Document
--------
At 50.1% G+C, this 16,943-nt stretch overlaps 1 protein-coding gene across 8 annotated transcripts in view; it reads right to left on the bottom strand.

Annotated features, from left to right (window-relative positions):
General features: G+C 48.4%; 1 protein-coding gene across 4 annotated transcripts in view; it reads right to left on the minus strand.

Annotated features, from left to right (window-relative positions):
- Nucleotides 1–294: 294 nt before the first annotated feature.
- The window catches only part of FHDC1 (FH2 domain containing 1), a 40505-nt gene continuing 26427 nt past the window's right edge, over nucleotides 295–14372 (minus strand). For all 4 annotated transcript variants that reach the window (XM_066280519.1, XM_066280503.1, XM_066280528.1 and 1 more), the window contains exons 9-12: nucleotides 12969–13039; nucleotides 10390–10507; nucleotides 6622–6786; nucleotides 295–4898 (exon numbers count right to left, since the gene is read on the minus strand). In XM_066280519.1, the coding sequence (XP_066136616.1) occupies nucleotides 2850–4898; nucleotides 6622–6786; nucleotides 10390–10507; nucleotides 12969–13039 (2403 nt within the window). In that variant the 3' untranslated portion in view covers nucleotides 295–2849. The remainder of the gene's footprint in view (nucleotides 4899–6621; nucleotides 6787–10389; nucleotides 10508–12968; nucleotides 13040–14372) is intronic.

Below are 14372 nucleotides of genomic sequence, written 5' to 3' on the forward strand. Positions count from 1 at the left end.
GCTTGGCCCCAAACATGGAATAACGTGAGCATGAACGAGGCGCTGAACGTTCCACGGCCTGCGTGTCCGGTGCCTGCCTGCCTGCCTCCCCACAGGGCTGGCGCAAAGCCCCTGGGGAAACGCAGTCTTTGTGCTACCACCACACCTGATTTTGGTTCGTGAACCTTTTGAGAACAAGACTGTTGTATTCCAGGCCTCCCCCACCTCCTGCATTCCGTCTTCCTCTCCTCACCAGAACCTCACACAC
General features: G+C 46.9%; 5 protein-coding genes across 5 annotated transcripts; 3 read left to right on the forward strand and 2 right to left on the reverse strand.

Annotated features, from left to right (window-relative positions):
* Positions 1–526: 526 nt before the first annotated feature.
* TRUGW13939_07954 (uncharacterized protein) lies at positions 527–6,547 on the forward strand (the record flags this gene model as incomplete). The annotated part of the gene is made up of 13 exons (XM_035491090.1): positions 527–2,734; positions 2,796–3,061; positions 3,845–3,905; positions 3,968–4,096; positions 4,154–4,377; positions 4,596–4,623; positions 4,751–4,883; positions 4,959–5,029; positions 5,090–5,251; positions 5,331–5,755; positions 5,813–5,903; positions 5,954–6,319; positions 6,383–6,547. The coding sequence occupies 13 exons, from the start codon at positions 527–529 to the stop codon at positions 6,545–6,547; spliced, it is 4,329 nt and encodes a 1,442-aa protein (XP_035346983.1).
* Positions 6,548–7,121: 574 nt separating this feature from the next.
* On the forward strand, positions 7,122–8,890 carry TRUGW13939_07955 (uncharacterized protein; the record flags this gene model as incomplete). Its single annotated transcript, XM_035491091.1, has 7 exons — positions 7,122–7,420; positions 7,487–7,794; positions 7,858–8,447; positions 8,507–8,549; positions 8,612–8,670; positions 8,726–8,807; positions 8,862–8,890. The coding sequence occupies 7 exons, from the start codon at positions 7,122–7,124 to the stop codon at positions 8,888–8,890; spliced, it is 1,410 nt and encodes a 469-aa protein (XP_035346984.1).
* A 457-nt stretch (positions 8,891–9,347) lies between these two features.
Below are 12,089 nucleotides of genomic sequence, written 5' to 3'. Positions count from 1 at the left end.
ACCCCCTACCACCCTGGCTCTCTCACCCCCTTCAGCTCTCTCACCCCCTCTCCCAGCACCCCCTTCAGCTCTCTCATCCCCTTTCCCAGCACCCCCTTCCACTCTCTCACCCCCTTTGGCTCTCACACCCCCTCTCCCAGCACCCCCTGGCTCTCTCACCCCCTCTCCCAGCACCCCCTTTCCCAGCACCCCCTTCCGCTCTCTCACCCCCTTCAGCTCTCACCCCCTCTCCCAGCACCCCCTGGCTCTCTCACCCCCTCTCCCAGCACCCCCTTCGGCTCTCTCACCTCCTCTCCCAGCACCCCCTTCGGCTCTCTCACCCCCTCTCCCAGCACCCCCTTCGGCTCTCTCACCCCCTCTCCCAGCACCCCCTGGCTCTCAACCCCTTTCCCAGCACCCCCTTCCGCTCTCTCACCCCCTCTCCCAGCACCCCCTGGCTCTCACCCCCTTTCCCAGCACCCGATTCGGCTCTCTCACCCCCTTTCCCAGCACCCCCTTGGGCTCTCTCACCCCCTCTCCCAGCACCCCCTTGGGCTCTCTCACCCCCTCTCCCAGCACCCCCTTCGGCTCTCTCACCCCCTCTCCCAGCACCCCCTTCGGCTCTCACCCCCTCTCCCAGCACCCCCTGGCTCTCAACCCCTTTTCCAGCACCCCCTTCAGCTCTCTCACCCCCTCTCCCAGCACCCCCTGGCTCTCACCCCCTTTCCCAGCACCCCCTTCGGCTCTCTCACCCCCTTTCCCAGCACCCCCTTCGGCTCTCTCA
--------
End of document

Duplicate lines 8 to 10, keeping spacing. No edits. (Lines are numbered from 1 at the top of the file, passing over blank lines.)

GCTTGGCCCCAAACATGGAATAACGTGAGCATGAACGAGGCGCTGAACGTTCCACGGCCTGCGTGTCCGGTGCCTGCCTGCCTGCCTCCCCACAGGGCTGGCGCAAAGCCCCTGGGGAAACGCAGTCTTTGTGCTACCACCACACCTGATTTTGGTTCGTGAACCTTTTGAGAACAAGACTGTTGTATTCCAGGCCTCCCCCACCTCCTGCATTCCGTCTTCCTCTCCTCACCAGAACCTCACACAC
General features: G+C 46.9%; 5 protein-coding genes across 5 annotated transcripts; 3 read left to right on the forward strand and 2 right to left on the reverse strand.

Annotated features, from left to right (window-relative positions):